Furthermore, most of us have different periods in our life where we not only do things differently on a daily basis, but have different goals. Some common goals, where diet and lifestyle are concerned, are:
- to lose weight
- to gain fitness (regardless of weight)
- to maintain weight
- to train for an upcoming event
For each of those objectives you will want to eat differently. We will discuss all of them.
Rule 3: There are things you shouldn't eat.
Or, at a minimum, that should never be in your kitchen. These are items that, somehow, have made it onto our daily menus that we could easily live without and, at least, should be treated as desserts, anomalies, rewards, or emergency rations. For a more complete list, visit your local 7-Eleven. Let's look at the major offenders.
- Soda. How soda has made it into our daily lives is a testament to marketing. It's a dessert, at best, and when consumed daily makes it nearly impossible to have a balanced diet. If you'd like more info, read The Worst Food on the Planet.
- High fructose corn syrup. It's not just for dessert anymore. HFCS is now found in bread, salad dressing, and probably 80% of the stuff at most convenience stores. It's not just that it's bad for you; it's also an indication that a food item is made using the lowest-quality ingredients possible. A 15-second label check can protect you.
- Trans fats. These man-made fats help foods sit on shelves longer but serve no nutritional purpose for you. They do, however, have a terrible downside. Fortunately, they're on the dangerous food radar and now much
easier to detect.
- Alcohol. Again, it's not so bad in moderation but as a daily accoutrement to your diet you're adding a lot of calories and very little food value. While I'll be the first to extol its merits as a reward, it has no true place in your daily diet. This will also help to understand which alcoholic beverages are better than others.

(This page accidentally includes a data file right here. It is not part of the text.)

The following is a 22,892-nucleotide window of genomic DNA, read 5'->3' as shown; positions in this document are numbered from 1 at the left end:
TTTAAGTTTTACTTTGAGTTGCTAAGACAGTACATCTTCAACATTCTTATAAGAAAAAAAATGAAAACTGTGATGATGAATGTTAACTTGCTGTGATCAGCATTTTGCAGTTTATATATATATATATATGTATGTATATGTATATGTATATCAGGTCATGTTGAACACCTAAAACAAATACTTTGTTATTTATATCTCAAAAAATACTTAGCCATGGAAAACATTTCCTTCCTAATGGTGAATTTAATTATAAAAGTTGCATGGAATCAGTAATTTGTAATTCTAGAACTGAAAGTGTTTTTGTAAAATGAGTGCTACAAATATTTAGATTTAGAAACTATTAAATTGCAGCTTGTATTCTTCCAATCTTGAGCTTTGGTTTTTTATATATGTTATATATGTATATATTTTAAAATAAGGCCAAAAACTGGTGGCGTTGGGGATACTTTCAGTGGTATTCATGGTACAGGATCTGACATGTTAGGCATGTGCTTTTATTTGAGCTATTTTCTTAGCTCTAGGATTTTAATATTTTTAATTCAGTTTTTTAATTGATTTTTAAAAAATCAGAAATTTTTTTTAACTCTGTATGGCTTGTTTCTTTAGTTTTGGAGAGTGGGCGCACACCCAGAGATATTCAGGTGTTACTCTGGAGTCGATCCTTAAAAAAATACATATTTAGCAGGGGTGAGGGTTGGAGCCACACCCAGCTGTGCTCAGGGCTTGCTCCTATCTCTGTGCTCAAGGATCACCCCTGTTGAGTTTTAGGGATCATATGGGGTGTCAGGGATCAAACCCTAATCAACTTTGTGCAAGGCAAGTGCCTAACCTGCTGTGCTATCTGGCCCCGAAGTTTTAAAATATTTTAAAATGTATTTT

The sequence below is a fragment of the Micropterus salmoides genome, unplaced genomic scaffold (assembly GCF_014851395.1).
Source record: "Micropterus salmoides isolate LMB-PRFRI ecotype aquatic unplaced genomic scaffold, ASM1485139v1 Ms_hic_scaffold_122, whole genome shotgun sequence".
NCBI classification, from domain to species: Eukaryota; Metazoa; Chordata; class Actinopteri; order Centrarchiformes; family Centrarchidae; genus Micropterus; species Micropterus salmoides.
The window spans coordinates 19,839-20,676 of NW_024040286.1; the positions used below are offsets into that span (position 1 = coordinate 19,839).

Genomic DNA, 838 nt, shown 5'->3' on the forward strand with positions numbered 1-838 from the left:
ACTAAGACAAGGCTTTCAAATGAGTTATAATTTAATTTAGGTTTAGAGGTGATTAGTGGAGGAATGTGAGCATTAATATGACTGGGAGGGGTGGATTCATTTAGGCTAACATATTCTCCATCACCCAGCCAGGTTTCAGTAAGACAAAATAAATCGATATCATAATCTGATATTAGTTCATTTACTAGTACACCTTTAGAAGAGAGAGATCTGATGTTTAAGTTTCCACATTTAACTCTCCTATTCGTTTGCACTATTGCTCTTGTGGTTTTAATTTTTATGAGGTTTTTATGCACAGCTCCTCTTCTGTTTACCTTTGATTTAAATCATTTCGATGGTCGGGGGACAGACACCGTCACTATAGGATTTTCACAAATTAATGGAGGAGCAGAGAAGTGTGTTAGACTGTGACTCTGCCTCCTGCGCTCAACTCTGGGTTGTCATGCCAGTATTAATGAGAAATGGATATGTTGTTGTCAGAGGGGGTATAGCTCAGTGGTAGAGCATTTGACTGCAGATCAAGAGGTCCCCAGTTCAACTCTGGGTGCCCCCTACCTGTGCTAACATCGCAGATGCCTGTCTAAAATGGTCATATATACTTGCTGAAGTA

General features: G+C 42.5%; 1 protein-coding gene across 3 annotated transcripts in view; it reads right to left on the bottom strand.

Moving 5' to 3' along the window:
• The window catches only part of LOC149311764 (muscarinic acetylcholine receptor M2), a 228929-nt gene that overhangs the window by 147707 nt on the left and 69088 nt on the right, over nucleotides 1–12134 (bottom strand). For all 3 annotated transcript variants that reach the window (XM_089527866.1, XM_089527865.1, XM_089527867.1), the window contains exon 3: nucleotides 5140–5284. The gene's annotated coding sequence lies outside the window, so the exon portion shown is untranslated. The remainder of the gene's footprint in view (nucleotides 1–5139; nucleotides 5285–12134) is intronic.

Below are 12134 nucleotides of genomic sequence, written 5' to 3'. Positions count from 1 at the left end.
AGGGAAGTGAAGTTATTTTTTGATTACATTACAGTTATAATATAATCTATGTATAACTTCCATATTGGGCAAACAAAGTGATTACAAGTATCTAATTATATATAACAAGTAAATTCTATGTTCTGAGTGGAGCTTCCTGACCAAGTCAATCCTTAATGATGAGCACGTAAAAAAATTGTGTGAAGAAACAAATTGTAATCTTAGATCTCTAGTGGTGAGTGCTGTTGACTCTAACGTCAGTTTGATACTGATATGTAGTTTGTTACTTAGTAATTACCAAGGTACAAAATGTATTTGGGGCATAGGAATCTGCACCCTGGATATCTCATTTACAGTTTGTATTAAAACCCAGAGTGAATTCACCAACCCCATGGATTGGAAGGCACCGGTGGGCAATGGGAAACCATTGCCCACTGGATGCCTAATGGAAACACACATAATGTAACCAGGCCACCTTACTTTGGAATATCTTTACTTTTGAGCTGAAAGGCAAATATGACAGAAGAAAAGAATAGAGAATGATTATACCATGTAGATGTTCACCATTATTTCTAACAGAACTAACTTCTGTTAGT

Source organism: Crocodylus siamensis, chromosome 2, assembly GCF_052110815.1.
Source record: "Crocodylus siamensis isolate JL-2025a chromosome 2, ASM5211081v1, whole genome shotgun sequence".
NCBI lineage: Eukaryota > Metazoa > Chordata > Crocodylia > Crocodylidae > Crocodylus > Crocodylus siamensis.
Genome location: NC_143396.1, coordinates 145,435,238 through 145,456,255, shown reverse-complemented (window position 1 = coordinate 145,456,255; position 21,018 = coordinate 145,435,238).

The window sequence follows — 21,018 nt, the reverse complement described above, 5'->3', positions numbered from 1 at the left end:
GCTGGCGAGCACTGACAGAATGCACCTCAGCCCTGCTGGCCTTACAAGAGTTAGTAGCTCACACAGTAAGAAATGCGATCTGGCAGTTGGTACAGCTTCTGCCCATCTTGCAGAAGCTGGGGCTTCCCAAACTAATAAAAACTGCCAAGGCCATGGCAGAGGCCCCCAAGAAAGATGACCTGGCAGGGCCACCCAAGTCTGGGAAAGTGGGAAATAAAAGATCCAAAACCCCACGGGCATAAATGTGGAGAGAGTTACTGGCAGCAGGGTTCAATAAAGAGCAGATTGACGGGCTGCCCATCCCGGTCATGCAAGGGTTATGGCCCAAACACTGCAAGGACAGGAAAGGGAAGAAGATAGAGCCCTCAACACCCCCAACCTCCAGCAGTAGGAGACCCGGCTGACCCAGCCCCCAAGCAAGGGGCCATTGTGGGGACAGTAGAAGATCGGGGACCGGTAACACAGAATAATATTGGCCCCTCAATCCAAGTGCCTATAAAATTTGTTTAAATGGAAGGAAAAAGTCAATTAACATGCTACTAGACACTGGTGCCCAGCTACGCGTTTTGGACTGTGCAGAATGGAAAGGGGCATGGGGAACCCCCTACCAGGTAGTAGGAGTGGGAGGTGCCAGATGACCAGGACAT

- Splenda, aspartame, and Sweet n' Low. Calories aren't the only thing to worry about. These sweeteners have been proven safe enough to not kill you but have no place as a regular part of your diet. They also can lead to an enhanced sweet tooth, something that won't make your fitness goals easier to achieve. Here are a few options and why you'll want to avoid them.
Rule 4: You don't have to be perfect.
Or even close to it. In fact, there are times when you should relax and let yourself eat whatever you want. I can even come up with a scenario where junk food is what you want to be eating. But we'll get to that later.
Your body is very resilient. Your mind, however, can be the opposite. A constant client excuse is to quit a program due to some type of misstep that they've stigmatized as "I've blown it." That's not how it works. As long as the big picture is better than what it was before, you'll be making progress. One bad meal, day, week, even month doesn't matter. All that matters is that you're moving in the right direction. As long as you're doing better than you were before, you'll feel and look better than you did before. And the fitter you become, the more your body programs itself to toss out those bad days. Translation: the more fit you are the more you can cheat. It's one of the best examples of being rewarded for your work in the natural world.
Rule 5: If it's processed, don't eat it (well, sort of).